gyromagnetic


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Related to gyromagnetic: gyromagnetic radius

gy·ro·mag·net·ic

 (jī′rō-măg-nĕt′ĭk)
adj.
Of, relating to, or resulting from the magnetic properties of an electrically charged particle or substance that is spinning.

gyromagnetic

(ˌdʒaɪrəʊmæɡˈnɛtɪk)
adj
(General Physics) of or caused by magnetic properties resulting from the spin of a charged particle, such as an electron

gy•ro•mag•net•ic

(ˌdʒaɪ roʊ mægˈnɛt ɪk)

adj.
of or pertaining to the magnetic properties of a rotating charged particle.
[1920–25]
References in periodicals archive ?
It consisted of [10]: autopilot A[PI]-5-2 or A[PI]-6; variometer BAP-30-3; altimeter B[??]-20; speed indicator KyC-1200; radio altimeter PB-2; astrocompass AK-49; short-range radio navigation system PC[??]H-2; airborne radar P[phrase omitted]-4[GAMMA]; radio compass APK-5; gyrohalfcompas [GAMMA][PI]K-52; remote gyromagnetic compass [phrase omitted]MK-7; course-glide path system C[PI]-50 <<Mainland>>, course-glide path system [??][??]C (course radio receiver KP[PI]-[R], glissad radio receiver [GAMMA]P[PI]-2, marker radio receiver MP[PI]-48 or MP[PI]-56[PI]); communication radio station (receiver yC-9, transmitter 1-PC[??]-70).
The relationship between the magnetic moment and the angular momentum is called the "gyromagnetic ratio" and has the value "e/2m".
The results involve the bare gyromagnetic ratios and experimental data are from [44].
where [gamma] is a physical constant (the gyromagnetic ratio) and the magnetic induction B may be written as a purely imaginary quaternion, so the evolution of the above system describes a rotor with angular velocity [OMEGA] = [gamma]B.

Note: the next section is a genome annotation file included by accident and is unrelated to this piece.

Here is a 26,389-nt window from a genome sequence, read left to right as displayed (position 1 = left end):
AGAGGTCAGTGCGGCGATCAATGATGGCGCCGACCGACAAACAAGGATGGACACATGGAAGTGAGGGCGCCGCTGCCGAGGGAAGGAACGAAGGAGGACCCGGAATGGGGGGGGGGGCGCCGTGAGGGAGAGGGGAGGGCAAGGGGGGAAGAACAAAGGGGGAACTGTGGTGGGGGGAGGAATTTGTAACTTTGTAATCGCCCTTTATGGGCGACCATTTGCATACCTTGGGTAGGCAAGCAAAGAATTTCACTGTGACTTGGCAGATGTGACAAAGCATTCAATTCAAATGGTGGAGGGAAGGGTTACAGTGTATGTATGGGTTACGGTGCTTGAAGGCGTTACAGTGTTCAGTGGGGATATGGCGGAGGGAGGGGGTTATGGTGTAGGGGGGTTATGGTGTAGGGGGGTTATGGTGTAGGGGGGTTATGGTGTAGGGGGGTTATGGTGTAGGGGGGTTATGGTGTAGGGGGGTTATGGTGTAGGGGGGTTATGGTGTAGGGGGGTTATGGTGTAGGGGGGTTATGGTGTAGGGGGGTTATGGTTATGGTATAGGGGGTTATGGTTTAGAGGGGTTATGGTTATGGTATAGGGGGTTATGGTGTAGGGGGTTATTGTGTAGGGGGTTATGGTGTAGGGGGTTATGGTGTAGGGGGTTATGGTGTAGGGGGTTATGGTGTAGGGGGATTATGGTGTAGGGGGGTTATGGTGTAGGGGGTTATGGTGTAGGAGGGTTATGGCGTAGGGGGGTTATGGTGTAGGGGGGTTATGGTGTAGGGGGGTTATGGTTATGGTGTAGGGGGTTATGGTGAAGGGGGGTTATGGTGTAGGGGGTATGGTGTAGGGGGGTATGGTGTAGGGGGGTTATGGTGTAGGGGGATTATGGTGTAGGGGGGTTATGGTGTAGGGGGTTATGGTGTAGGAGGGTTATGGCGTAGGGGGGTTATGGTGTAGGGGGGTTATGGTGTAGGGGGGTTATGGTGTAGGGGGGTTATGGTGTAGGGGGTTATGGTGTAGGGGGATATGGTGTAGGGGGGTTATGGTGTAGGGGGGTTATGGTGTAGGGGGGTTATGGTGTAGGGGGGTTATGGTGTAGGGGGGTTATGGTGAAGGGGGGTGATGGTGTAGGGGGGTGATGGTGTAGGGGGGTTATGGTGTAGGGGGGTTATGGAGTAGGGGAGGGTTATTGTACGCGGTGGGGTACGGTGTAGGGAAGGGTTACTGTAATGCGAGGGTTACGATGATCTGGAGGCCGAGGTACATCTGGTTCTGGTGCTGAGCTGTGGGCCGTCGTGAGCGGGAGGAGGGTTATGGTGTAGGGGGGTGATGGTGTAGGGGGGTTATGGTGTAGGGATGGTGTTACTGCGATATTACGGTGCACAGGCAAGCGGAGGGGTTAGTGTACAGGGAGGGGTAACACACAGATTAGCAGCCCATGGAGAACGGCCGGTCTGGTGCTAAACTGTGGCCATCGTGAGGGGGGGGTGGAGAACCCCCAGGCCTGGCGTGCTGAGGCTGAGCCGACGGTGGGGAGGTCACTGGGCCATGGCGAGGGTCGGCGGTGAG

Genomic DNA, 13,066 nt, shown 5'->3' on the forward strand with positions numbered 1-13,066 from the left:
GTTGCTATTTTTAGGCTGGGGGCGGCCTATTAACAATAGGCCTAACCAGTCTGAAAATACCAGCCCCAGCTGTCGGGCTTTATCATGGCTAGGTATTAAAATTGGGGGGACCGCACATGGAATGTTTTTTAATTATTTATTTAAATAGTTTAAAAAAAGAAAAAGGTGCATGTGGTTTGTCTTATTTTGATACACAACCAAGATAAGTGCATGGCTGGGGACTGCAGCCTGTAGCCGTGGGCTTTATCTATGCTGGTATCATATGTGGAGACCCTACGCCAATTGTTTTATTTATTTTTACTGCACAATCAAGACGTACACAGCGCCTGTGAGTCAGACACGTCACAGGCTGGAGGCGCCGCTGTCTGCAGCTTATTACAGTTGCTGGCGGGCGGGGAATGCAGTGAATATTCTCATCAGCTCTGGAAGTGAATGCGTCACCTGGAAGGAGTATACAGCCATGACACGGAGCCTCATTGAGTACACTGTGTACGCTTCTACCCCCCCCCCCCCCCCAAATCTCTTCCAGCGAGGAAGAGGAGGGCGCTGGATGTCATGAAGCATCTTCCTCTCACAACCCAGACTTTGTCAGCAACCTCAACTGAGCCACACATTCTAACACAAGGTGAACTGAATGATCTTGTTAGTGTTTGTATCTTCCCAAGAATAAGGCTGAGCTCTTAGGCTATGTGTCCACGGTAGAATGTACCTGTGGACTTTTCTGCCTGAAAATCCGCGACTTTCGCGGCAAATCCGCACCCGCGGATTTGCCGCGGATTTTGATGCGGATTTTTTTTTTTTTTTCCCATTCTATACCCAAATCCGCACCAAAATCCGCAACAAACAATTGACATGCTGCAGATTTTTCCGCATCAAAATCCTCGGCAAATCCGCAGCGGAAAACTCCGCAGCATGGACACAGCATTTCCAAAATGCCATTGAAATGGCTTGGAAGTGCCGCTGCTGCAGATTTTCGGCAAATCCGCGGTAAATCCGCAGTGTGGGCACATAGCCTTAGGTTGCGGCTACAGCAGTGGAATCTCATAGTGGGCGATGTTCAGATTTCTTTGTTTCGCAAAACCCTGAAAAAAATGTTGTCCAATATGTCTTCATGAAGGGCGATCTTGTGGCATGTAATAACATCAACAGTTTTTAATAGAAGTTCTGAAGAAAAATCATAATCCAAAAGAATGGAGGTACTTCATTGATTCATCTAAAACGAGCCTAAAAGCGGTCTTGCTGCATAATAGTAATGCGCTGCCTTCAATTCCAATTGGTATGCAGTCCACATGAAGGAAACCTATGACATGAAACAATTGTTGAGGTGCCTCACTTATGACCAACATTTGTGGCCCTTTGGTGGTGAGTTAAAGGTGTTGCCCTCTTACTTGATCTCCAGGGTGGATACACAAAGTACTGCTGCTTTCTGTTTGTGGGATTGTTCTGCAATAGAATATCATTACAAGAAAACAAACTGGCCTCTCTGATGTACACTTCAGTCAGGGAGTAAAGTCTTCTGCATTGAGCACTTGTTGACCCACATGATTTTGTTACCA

where [T.sup.1.sub.2] is the relaxation time of fluid (ms), [[rho].sub.2] is the transverse surface relaxation strength ([micro]m/ms), s is the pore surface area ([cm.sup.2]), V is the pore volume ([cm.sup.3]), [[rho].sub.2]s/V is the transverse surface relaxation rate, D is the diffusion coefficient, [gamma] is the gyromagnetic ratio, G is the gradient of the magnetic field, is the gradient of the magnetic field (Gs/cm), [T.sub.E] is the echo time (ms), and D[([gamma][GT.sub.E]).sup.2]/12 is the diffusion relaxation rate.
The susceptibility effects encountered in [sup.13]C MR are considerably smaller relative to [sup.1]H MR by virtue of the [sup.13]C gyromagnetic ratio, which is one-fourth that of [sup.1]H.
where [T.sub.2B] is the free relaxation time, ms; [rho] is a constant representing the transverse relaxation strength, [micro]m/ms; S/V is the specific surface area which relates to the pore size; D is the diffusion coefficient, [micro][m.sup.2]/ms; [gamma] is the gyromagnetic ratio, MHz/T; and G is the field-strength gradient, Gs/cm; [T.sub.E] is the interecho spacing, ms.
"Coplanar Waveguide: A Surface Strip Transmission Line Suitable for Nonreciprocal Gyromagnetic Device Applications," IEEE Trans.
In [20], Lin and Chui have developed a complete theory to solve Maxwell equations for gyromagnetic particles.
where [gamma] = 267 x [10.sup.6] radians/(s T) is the gyromagnetic ratio for protons and At is the time over which the phase accumulates (the duration of the magnetic field for brief biomagnetic signals or a duration related to the MRI pulse sequence such as the echo time for long duration biomagnetic signals).
[f.sub.FMR] increases with increasing [H.sub.k], where [H.sub.k] is the magneto- crystalline anisotropy field, [M.sub.s] the saturation magnetization, and [gamma]/2[pi] the gyromagnetic constant (2.8MHz/Oe).
Analogical models of ferrite-dielectric (gyromagnetic) waveguides are used occasionally.